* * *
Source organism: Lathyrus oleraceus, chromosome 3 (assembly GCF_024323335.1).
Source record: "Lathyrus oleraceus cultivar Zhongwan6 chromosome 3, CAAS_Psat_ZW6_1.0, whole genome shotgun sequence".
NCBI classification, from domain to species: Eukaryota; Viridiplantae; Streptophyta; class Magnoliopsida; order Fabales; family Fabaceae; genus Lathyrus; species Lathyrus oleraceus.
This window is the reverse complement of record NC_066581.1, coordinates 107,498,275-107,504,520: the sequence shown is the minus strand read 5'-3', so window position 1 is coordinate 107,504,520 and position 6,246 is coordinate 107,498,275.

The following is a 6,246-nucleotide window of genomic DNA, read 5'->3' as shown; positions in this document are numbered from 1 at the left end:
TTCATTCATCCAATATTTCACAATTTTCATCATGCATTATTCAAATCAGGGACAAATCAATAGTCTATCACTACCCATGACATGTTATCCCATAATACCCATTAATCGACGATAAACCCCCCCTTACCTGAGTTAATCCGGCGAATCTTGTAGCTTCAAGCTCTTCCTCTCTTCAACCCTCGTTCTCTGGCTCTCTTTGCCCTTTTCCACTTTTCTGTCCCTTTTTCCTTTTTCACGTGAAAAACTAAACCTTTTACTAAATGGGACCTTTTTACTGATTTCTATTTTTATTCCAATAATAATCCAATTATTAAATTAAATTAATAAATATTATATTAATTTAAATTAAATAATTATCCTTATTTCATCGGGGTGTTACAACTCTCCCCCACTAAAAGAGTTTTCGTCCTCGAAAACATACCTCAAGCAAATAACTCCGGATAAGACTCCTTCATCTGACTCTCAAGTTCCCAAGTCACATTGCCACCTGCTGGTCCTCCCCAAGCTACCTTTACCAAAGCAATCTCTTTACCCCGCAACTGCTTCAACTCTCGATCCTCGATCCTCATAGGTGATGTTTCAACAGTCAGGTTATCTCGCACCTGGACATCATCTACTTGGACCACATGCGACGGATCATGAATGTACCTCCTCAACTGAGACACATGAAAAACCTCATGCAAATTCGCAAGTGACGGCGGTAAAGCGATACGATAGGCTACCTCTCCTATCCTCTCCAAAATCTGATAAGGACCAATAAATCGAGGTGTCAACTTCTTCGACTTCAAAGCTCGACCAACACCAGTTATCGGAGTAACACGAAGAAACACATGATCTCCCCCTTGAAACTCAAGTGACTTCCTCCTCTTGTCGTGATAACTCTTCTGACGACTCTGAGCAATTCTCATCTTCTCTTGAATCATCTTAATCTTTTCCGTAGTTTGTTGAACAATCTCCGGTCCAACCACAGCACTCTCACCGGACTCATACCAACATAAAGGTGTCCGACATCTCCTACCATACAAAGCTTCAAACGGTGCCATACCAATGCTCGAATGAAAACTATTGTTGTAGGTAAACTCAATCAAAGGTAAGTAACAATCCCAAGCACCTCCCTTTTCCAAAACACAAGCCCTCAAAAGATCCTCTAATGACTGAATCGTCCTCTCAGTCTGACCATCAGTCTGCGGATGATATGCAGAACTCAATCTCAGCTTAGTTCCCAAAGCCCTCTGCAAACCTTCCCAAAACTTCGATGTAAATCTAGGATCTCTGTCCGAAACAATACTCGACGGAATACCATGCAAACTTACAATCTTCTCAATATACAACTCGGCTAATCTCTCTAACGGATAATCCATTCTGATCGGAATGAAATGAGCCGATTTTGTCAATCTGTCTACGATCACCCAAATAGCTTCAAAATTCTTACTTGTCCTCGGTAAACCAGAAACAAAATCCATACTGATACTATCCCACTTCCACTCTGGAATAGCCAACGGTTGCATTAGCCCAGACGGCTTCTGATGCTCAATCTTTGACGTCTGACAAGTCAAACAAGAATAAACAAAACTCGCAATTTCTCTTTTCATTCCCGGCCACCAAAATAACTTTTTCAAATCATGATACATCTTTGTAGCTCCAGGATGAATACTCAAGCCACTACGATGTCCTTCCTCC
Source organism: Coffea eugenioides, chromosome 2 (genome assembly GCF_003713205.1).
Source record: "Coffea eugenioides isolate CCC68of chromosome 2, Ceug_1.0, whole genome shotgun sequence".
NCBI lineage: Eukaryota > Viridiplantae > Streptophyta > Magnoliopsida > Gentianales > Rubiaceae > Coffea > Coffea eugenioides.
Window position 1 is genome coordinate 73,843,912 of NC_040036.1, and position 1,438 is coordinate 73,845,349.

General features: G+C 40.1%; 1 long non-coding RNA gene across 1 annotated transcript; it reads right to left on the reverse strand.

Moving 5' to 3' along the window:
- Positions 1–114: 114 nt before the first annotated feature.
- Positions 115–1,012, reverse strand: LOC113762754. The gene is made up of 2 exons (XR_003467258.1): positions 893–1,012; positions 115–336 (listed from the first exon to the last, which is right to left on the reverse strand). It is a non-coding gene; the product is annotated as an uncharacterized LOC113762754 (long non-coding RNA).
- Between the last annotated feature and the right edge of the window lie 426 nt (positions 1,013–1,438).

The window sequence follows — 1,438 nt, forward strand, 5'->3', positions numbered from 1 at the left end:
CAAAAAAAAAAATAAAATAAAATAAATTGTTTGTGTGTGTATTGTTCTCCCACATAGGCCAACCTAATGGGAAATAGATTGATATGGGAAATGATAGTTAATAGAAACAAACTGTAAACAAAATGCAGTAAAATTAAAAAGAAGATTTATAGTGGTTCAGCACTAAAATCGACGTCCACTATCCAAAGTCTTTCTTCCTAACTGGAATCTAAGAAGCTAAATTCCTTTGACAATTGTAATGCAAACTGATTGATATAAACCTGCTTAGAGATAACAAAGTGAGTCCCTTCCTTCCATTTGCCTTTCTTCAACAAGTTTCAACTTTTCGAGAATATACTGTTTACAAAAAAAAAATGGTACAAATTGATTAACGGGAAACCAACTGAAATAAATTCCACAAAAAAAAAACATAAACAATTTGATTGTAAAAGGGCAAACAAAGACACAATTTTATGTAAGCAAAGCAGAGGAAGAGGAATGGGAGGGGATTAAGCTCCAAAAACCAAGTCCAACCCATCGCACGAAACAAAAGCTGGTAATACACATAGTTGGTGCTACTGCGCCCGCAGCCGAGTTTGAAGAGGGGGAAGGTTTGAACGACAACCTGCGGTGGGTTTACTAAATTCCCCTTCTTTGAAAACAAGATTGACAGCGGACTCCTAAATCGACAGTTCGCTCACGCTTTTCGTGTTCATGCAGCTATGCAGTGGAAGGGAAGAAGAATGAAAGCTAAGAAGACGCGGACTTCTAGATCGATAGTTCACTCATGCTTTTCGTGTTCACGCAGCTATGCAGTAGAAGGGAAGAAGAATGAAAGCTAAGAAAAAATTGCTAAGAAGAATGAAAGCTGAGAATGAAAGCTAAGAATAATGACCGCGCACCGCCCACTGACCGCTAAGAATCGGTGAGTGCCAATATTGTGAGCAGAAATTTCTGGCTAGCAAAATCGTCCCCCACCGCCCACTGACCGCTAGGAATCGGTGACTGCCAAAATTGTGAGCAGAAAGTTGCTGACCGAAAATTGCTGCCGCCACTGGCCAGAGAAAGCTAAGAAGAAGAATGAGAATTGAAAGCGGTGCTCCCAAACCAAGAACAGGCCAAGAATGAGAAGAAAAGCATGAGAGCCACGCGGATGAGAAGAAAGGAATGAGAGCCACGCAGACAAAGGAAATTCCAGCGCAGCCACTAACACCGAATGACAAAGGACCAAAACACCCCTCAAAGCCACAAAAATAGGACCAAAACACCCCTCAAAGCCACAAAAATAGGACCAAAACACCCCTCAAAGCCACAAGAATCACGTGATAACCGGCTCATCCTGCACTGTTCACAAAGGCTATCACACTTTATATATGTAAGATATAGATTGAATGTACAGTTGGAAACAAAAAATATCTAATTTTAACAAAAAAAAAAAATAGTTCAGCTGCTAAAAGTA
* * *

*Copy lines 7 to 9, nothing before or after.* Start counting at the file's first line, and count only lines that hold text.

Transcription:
Source organism: Coffea eugenioides, chromosome 2 (genome assembly GCF_003713205.1).
Source record: "Coffea eugenioides isolate CCC68of chromosome 2, Ceug_1.0, whole genome shotgun sequence".
NCBI lineage: Eukaryota > Viridiplantae > Streptophyta > Magnoliopsida > Gentianales > Rubiaceae > Coffea > Coffea eugenioides.